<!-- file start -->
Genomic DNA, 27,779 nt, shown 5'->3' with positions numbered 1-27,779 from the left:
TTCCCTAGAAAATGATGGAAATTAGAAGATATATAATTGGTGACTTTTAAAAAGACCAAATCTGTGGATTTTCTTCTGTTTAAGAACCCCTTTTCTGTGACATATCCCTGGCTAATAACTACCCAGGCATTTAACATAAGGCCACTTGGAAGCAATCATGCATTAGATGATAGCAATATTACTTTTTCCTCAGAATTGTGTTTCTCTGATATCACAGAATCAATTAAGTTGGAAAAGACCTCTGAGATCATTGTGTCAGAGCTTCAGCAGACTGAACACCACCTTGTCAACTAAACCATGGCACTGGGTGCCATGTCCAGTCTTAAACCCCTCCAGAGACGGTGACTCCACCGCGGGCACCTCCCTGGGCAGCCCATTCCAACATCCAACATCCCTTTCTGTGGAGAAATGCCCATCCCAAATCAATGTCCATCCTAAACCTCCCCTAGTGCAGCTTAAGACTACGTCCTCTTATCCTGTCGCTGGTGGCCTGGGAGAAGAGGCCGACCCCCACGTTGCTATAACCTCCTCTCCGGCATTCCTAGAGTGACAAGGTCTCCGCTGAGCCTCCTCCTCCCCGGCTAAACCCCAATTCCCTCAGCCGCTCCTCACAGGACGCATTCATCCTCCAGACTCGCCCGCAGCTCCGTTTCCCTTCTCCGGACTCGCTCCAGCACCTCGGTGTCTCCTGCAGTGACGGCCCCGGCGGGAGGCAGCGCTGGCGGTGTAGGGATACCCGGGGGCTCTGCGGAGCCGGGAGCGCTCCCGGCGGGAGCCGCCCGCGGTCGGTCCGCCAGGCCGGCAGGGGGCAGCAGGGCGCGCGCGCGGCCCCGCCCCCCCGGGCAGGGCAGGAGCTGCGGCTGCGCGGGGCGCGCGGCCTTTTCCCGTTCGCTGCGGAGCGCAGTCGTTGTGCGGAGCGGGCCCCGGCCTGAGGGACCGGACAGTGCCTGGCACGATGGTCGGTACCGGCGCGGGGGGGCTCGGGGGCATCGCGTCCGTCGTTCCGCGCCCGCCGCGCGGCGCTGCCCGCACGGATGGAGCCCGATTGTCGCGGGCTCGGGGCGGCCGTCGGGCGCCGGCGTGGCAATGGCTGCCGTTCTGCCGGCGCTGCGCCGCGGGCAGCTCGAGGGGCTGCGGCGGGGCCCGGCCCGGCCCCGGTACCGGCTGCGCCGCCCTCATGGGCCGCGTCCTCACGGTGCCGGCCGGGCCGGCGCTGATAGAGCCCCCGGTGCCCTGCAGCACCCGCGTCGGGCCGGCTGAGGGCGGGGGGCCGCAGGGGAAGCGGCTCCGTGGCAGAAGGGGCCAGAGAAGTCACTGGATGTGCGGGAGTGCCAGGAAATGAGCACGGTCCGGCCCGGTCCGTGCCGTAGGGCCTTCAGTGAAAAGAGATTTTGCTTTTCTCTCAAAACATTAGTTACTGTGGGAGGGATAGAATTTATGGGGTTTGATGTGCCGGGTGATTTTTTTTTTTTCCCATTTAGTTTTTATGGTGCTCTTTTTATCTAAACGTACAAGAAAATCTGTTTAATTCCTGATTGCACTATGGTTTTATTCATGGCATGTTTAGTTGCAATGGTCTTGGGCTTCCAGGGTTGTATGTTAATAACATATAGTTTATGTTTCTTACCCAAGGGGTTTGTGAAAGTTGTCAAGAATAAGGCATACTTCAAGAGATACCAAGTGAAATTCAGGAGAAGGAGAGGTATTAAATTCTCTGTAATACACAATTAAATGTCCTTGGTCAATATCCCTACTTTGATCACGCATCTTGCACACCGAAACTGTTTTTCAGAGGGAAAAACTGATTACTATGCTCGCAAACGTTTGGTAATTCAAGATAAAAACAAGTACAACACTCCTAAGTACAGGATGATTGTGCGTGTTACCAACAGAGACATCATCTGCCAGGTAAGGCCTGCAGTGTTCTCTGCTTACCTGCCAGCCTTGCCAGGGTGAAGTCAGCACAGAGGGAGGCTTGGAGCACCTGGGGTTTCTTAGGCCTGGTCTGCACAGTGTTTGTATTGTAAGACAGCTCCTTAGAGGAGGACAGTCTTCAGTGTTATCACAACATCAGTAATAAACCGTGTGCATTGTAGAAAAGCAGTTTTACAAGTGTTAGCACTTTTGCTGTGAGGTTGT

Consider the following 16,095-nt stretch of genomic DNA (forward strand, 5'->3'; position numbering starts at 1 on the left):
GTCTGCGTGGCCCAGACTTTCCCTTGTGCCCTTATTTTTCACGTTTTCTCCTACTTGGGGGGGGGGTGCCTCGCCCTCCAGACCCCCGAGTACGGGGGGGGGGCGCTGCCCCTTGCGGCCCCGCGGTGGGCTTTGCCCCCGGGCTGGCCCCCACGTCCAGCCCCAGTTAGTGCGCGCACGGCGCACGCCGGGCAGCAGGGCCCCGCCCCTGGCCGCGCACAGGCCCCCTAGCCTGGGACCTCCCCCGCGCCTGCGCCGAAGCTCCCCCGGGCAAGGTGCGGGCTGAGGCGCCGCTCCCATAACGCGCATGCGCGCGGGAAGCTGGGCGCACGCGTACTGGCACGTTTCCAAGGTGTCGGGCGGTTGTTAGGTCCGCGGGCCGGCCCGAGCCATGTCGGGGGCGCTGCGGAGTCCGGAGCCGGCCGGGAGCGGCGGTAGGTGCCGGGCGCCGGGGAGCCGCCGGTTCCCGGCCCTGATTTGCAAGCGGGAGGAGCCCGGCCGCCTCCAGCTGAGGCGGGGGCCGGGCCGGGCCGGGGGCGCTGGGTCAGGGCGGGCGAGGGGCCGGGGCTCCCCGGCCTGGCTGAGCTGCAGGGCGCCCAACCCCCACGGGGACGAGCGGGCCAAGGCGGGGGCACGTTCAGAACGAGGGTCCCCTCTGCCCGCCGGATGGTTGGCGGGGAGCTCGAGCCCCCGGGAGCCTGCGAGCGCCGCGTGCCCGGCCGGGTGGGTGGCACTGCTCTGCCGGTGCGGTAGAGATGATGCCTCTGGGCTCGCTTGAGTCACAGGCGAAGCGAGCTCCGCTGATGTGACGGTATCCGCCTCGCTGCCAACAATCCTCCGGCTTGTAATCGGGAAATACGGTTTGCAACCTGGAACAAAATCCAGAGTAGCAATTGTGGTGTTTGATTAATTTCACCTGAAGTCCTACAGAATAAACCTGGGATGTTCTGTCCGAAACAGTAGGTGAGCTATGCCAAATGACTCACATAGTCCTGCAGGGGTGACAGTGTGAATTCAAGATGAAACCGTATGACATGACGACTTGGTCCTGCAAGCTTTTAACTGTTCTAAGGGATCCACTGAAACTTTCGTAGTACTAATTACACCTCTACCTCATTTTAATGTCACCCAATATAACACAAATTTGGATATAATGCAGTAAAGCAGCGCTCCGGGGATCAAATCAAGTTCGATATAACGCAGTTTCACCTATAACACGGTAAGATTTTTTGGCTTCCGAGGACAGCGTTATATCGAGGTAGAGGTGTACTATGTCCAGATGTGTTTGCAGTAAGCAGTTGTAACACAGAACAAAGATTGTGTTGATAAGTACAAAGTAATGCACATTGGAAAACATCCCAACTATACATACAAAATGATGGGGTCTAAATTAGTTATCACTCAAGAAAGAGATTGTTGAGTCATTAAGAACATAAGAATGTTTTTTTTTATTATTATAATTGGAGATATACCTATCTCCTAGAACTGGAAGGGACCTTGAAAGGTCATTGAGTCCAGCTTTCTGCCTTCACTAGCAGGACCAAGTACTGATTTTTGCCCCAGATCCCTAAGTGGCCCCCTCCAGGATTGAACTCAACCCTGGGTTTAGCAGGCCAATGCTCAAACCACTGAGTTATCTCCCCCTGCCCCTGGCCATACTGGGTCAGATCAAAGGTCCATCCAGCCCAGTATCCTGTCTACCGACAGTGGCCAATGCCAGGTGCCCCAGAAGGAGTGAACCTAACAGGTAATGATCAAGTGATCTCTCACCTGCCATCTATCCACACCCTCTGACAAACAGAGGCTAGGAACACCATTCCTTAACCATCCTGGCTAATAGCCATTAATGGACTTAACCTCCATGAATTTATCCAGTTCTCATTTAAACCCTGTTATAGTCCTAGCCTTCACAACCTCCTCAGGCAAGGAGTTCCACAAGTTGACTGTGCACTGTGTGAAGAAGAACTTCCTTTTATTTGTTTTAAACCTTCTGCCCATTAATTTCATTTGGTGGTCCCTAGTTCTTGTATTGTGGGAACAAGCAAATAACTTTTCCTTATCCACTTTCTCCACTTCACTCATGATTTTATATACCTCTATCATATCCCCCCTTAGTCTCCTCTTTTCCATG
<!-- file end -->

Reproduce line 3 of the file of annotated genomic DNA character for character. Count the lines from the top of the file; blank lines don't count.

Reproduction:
Consider the following 16,095-nt stretch of genomic DNA (forward strand, 5'->3'; position numbering starts at 1 on the left):